November 2011 Archives
There won't be a dry eye in the house when Newcastle United take on Chelsea at St James' Park when Newcastle United step out to take on Chelsea on Saturday lunchtime.
Thoughts will still be with Gary Speed on the day and no matter what ideas the club go with to remember the Welsh legend, the Geordie public's response on the day will be the greatest show of appreciation.
At Swansea the spontaneous mass round of applause summed up the feelings towards Speed in his home country before a rousing rendition of "There's only one Gary Speed."
And for certain, the "Gary, Gary, Gary Speed" chant will ring around St James' Park on Saturday when the Blues come to Toon.
I hear that a local sculptor is currently in talks with both Newcastle City Council and Nexus to get an Alan Shearer statue in place on St James' Boulevard.
The life-size figure is understood to be crafted by Tom Maley, who is also working on a Jackie Milburn statue, and the dream is for the statues to be in place in time for when the Olympics come to St James' Park next summer.
To Geordies, Shearer will always be classed as a black and white god on Tyneside and as top scorer in the club's history, his efforts in a black and white shirt were second to none.
His 206 goals were merely the tip of the iceberg for me, and had more players during his 10 years at St James' Park got anywhere near his efforts then we would all have enjoyed more nights in the Champions League.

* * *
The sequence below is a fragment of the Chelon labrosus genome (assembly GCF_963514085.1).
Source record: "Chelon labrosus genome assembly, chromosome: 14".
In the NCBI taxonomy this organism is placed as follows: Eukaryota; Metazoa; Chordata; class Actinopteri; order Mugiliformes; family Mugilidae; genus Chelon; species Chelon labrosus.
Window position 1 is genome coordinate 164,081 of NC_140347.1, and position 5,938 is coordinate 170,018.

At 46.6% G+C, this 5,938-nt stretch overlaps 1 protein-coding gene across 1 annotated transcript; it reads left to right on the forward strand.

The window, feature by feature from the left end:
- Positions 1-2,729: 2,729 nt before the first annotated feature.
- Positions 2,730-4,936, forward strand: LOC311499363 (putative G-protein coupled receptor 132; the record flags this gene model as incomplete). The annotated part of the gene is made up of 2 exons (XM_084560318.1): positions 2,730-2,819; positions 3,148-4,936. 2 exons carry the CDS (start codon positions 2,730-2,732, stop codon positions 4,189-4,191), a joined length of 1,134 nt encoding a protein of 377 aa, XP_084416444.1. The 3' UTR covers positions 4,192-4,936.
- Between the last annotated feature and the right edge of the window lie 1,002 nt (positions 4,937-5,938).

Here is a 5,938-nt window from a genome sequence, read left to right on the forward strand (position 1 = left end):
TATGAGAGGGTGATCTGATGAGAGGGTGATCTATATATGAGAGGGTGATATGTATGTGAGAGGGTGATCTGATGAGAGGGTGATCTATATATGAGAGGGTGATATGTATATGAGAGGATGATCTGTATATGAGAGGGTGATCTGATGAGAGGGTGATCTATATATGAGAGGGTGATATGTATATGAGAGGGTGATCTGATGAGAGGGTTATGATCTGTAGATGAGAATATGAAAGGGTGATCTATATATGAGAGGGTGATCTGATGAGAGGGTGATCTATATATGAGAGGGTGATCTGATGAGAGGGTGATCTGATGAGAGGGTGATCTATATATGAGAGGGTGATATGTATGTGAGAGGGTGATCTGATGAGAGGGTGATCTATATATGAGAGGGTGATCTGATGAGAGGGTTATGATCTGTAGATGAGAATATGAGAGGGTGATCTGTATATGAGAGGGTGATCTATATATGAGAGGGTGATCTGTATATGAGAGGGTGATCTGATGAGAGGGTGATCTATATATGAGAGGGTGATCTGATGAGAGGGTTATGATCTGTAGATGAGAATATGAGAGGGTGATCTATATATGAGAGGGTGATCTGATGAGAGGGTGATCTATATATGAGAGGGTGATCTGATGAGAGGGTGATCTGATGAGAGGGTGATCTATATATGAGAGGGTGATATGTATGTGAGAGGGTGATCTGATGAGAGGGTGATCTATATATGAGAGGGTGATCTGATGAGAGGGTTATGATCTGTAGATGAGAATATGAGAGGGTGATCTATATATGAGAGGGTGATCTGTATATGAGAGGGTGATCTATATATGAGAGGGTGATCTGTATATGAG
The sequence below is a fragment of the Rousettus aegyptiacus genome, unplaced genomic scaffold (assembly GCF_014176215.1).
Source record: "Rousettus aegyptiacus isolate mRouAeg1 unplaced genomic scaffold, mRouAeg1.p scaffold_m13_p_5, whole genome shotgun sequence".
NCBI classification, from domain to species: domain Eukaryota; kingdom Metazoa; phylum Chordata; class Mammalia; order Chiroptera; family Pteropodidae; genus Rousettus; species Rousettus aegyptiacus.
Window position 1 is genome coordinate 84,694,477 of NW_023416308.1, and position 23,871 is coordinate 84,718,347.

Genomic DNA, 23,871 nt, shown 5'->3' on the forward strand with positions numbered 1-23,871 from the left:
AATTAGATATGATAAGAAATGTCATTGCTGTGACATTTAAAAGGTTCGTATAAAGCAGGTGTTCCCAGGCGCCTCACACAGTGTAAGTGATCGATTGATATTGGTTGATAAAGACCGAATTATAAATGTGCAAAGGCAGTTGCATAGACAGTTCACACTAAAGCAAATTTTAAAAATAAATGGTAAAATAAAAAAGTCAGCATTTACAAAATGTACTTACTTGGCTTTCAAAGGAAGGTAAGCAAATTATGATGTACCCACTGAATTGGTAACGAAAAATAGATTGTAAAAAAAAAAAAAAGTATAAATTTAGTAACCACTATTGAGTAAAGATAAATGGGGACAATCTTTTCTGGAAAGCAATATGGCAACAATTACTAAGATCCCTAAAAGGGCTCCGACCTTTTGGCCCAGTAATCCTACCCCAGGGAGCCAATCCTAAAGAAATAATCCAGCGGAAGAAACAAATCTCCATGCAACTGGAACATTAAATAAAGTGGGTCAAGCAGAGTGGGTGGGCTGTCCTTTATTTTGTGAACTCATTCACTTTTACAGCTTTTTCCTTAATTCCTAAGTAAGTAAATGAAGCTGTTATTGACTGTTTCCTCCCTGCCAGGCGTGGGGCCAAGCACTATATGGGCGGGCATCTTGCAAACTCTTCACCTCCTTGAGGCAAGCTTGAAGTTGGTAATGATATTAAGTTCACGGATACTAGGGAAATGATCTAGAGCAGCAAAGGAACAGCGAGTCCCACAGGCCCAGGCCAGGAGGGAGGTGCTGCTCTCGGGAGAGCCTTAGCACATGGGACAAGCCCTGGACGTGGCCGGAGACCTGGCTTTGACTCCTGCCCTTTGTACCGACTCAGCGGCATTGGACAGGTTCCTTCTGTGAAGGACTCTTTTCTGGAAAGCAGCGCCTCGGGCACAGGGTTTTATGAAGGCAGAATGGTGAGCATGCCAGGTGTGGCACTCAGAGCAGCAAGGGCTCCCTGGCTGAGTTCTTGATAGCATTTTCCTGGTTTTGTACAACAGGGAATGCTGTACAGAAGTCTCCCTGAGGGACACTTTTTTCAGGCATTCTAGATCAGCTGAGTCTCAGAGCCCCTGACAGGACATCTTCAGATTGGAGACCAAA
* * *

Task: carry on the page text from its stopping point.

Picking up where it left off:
Attempting to change the name of St James' Park was always going to go down like a lead balloon on Tyneside, and inevitably the idea has been met with universal disapproval in the city.
Even the Newcastle City Council have got involved on this one with Henri Murison commenting: "While the council values its relationship with the club it has no plans to change any existing way-finding signs which bear the name St James' Park."
And from what we know the Metro station will also be staying as St James'.
It will also still be known as St James' Park on the pages of the Chronicle.
It was a balmy night in August, Newcastle United were 3-0 up against Coventry after 34 minutes through Rob Lee (then in his prime) and the brand new Gallowgate End stand chanted "Easy, easy, easy" with the pristine new plastic seats hardly even used in a first half in which the Sky Blues had been torn apart.
The rout of Coventry was game two of United's first of 11 games unbeaten in the top flight under Kevin Keegan.
It was 1994, there was no Strawberry Corner with the old Gallowgate bulldozed, people still used telephone boxes, most people only had four channels, talking about blogging would have made people think you meant an outside toilet and extended highlights were the blond streaks in Barry Venison's hair!
And and if you had honestly said then that the Magpies were going to win the Premier League title, then thousands of season ticket holders would probably have believed you!
Newcastle could not keep up the goal rush and the game ended 4-0, with Lee's brace and strikes from Andy Cole and Steve Watson (playing as a striker due to a facial injury for Peter Beardsley), polishing off Coventry.
It was a great time to be a Newcastle fan, but ultimately after making an unbeaten start, the next 14 matches would result in just two wins - all but ended hope of even putting together a title challenge.
Measured, cool, calm, confident and very much in the zone when it comes to managing Newcastle United.
That is my own personal assement of Alan Pardew and the job he has carried out at Newcastle United so far.
On Pardew's first day at the club's Benton base, the manager invited me to the training ground for lunch and was as cool and calm as he is now with the team flying high at the right end of the Premier League.
Pardew was polite and straight to the point, he knew he had a big task ahead of him but wasn't daunted - indeed just 2% of Chronicle readers wanted the ex-West Ham boss in charge back in December.